Immune Ligand Expression in Senescent Cells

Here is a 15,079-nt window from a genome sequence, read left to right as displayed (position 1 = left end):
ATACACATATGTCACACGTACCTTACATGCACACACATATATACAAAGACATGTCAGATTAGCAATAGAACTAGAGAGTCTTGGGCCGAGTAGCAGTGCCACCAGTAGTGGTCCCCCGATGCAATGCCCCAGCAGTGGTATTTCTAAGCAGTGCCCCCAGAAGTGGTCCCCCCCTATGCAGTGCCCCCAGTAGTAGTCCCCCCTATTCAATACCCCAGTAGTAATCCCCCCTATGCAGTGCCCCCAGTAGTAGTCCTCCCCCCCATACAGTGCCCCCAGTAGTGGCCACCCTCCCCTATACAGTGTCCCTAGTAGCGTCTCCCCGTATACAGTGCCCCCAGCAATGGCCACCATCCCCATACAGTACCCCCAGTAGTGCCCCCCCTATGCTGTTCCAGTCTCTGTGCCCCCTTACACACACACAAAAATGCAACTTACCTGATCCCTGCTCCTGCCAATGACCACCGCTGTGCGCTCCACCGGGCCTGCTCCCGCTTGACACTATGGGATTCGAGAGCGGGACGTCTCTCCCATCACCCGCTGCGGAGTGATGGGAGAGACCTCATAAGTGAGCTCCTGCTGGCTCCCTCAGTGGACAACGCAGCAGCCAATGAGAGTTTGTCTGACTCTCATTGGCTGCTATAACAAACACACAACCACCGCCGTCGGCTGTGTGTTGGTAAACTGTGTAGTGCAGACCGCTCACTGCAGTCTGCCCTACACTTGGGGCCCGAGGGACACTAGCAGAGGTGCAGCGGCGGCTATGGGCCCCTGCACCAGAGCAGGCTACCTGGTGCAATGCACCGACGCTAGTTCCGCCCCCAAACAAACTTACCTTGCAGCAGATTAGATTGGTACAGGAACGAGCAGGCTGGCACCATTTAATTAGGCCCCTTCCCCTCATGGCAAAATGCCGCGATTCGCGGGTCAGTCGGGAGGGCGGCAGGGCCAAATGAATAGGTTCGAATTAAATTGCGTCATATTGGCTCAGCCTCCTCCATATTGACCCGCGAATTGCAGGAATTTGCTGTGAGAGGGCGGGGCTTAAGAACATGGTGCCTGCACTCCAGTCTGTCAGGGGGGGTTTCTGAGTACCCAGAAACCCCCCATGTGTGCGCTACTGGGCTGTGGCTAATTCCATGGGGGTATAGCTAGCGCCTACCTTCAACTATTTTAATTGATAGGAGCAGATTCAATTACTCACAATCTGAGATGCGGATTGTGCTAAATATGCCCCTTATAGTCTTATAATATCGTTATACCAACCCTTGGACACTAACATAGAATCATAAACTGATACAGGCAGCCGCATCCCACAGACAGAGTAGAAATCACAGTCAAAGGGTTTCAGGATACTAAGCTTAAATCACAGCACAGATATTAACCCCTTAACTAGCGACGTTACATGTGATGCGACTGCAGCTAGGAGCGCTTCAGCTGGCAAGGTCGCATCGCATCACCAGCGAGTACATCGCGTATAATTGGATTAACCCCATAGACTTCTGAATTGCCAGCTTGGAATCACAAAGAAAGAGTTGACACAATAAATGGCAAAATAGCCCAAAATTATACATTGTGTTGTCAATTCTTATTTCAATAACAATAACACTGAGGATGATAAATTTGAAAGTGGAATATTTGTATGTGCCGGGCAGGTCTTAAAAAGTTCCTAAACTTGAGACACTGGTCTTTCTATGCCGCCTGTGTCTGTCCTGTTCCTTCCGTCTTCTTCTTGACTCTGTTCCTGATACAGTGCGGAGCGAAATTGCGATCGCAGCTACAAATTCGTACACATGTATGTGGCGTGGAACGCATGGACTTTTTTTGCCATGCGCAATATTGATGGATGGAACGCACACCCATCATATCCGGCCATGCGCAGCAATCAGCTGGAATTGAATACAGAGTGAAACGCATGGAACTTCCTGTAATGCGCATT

In addition to secreting soluble factors for the attraction of immune cells, senescent cells can also become immunogenic through the up-regulation of ligands that can specifically be recognized by immune cells.  While research into the recognition and interaction of immune cells with senescent cells is at its infancy, a number of studies have reported the up-regulation of the Natural Killer Group 2D (NKG2D) ligands in senescent cells that can be recognized by receptors on Natural Killer (NK) cells and CD8+ T-cells.  Since NKG2D ligands are not widely expressed on healthy cells, this would allow for specific recognition, interaction and elimination of senescent cells by immune cells.  As with the senescent secretome, this response is likely not exclusive to cell senescence as the same mechanism functions in immunosurveillance of tumour cells (López-Soto et al. 2014).  The human NKG2D ligands primarily consist of MICA, MICB, ULBP1, ULBP2, ULBP3, ULBP4, ULBP5 and ULBP6.  The transcriptional up-regulation of MICA and ULBP2 during cell senescence have been reported in senescent activated hepatic stellate cells, replicative senescent fibroblasts and HUVECs, etoposide-induced senescent fibroblasts, fusion-induced senescent fibroblasts and chemotherapy-induced senescent multiple myeloma cells (Krizhanovsky, et al. 2008, Kim et al. 2008 Chuprin et al. 2013, Soriani et al. 2014, Lackner et al, 2014).  In addition to MICA and ULBP2, microarray analysis of replicative senescent fibroblasts demonstrated an increase in the expression of ULBP1 (2.75 fold) compared to growing cells, in addition to the up-regulation of HLA-E (2 fold) (Lackner et al. 2014).  HLA-E is a non-classical MHC class I molecule that plays a role in cell recognition by NK cells. However, replicative senescent vascular smooth muscle cells do not appear to up-regulate MICA, ULBP2 or ULBP1, at least not greater than 2 fold as assessed by microarray analysis (Burton et al. 2009).  Therefore, it should not be assumed that all senescent cell types up regulate NKG2D ligands and this should be evaluated in underexplored senescent cell types. Mechanisms involved in the interaction of senescent cells with T-cells is less understood, but it appears that major histocompatibility complex class II (MHCII) expression is required for killing of pre-malignant senescent hepatocytes by T-cells (Kang et al. 2011).  Mice with liver specific MHCII deficiency resulted in impaired immunosurveillance of senescent cells.